More from the November Harper’s.
Fascinating article by James K. Boyce, Rethinking Extinction, subtitled “Toward a less gloomy environmentalism”.
This is best-read in the context of understanding the impact of humanity on the planet, not just in recent decades, but over the past 10 or 20 thousand years [as described in Elizabeth Kolbert’s The Sixth Extinction, my review here, a book this author cites]. Boyce’s take seems to be accepting the inevitable and doing what we can to ameliorate the situation.
A recurrent theme in the narratives of American environmentalism is that people are bad. Humans, in this telling, are sinners, a cancerous growth on the face of the planet. The traditional goal of the environmental movement has been to restore a baseline, a state of nature that existed before human defilement. But however well these people-versus-nature narratives served environmentalism over the past century, the time has come to dismantle them and erect a new intellectual scaffolding.
And his conclusion, bottom-line:
The quest to preserve or restore a baseline state of nature, always a mirage, is slowly being abandoned; ecologists have begun to think in terms of maintaining valuable processes rather than trying to freeze the biological landscape.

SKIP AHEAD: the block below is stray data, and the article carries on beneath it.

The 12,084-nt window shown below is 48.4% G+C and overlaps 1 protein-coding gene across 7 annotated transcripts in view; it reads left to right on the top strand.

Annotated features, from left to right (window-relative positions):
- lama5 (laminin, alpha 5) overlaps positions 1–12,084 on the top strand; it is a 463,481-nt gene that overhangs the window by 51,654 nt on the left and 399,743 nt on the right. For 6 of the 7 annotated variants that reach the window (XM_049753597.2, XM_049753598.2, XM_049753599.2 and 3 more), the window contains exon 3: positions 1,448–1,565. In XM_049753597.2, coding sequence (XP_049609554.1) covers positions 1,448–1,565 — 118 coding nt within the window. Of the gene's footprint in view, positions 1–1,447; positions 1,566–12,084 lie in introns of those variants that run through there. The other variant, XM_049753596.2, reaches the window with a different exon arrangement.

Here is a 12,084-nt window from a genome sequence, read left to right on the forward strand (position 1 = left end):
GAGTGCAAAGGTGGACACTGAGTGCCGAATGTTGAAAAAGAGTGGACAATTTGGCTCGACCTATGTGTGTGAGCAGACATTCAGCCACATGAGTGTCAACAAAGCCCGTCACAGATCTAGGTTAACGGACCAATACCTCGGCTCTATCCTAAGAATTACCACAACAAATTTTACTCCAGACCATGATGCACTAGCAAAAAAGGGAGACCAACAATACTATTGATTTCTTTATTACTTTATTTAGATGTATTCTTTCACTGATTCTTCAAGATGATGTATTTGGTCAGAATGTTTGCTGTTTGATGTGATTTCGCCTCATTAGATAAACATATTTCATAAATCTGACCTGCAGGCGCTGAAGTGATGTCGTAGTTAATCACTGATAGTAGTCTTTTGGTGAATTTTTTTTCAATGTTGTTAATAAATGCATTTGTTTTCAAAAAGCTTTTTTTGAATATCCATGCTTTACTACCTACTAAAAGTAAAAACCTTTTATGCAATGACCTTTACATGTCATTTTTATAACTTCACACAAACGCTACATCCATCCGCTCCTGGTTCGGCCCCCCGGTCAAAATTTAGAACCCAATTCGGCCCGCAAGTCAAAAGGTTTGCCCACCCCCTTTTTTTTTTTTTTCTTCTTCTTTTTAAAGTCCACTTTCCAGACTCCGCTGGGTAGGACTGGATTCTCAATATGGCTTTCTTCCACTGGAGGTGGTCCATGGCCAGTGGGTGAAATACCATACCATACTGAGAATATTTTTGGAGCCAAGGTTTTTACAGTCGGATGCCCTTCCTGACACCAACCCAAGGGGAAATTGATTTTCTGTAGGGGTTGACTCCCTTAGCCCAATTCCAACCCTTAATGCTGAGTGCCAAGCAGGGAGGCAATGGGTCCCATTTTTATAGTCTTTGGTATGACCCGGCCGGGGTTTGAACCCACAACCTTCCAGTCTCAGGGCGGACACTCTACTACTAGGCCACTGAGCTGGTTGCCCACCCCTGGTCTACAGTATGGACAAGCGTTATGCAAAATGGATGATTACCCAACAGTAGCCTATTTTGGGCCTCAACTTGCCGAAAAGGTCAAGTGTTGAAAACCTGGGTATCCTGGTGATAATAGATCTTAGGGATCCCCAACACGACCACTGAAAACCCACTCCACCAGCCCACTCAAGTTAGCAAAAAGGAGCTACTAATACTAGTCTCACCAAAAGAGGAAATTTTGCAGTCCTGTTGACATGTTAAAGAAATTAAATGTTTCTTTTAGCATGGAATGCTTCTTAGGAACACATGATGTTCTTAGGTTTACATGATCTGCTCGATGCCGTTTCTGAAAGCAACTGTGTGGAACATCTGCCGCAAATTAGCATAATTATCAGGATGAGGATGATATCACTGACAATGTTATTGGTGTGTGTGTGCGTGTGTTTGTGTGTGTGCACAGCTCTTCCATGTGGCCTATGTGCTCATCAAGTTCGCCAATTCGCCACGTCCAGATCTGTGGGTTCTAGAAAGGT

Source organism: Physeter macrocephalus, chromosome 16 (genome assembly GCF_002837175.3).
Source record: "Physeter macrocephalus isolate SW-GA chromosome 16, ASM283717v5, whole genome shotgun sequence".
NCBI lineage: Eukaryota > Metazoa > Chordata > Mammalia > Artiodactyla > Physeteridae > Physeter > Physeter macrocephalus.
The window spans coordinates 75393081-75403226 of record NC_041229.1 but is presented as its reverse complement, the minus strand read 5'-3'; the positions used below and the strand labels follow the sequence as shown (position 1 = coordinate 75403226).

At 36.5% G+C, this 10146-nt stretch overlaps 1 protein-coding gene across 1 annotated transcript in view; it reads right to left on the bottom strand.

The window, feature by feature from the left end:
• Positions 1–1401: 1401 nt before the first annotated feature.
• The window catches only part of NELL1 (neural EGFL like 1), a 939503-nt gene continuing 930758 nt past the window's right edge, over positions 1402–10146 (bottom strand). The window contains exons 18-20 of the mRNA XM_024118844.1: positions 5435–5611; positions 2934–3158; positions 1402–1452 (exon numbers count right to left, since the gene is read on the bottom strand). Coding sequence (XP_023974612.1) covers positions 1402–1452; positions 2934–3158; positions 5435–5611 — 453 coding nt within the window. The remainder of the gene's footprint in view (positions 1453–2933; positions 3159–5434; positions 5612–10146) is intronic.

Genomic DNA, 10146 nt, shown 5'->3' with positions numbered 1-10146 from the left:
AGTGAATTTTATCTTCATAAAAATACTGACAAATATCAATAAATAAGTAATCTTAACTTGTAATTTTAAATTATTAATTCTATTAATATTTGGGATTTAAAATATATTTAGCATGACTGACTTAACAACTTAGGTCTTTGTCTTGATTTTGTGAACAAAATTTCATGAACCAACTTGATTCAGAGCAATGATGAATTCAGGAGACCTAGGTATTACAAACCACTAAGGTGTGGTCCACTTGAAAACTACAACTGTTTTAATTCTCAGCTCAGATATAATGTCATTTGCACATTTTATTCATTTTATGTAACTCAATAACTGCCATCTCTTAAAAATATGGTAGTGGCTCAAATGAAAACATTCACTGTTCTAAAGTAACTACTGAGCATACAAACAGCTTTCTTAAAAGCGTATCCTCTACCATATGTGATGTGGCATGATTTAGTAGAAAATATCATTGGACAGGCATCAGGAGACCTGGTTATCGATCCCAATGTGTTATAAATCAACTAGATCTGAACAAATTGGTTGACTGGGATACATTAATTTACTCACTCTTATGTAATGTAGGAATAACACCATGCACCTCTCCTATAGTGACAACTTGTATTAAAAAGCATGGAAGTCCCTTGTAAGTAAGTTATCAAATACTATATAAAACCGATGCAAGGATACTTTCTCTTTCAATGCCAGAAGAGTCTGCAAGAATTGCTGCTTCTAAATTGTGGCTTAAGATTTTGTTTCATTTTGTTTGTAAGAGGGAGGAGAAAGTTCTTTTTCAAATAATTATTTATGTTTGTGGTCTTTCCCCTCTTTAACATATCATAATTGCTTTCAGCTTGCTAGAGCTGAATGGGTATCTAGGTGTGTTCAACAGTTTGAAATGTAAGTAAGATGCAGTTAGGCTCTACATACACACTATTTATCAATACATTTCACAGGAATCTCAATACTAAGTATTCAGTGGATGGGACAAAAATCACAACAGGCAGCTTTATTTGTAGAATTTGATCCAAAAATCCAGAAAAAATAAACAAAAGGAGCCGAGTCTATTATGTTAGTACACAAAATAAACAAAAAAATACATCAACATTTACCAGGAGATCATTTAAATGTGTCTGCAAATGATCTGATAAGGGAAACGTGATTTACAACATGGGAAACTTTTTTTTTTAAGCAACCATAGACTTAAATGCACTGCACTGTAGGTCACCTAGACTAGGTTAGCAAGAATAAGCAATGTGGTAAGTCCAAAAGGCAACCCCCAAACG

Humans are part of the web of life, and we can and sometimes do have positive impacts on the rest of nature. The old people-are-bad, nature-is-good formula, which was so central to the environmentalism that was born when Martha died, is too glib, and too often counterproductive. For when the choice before us is framed as humans versus nature, it turns out that most people, with however much regret, will choose humans.
From the Harper’s Index, example of self-enhancement bias:
Portion of U.S. college freshmen who rate themselves above average in academic aptitude : 7/10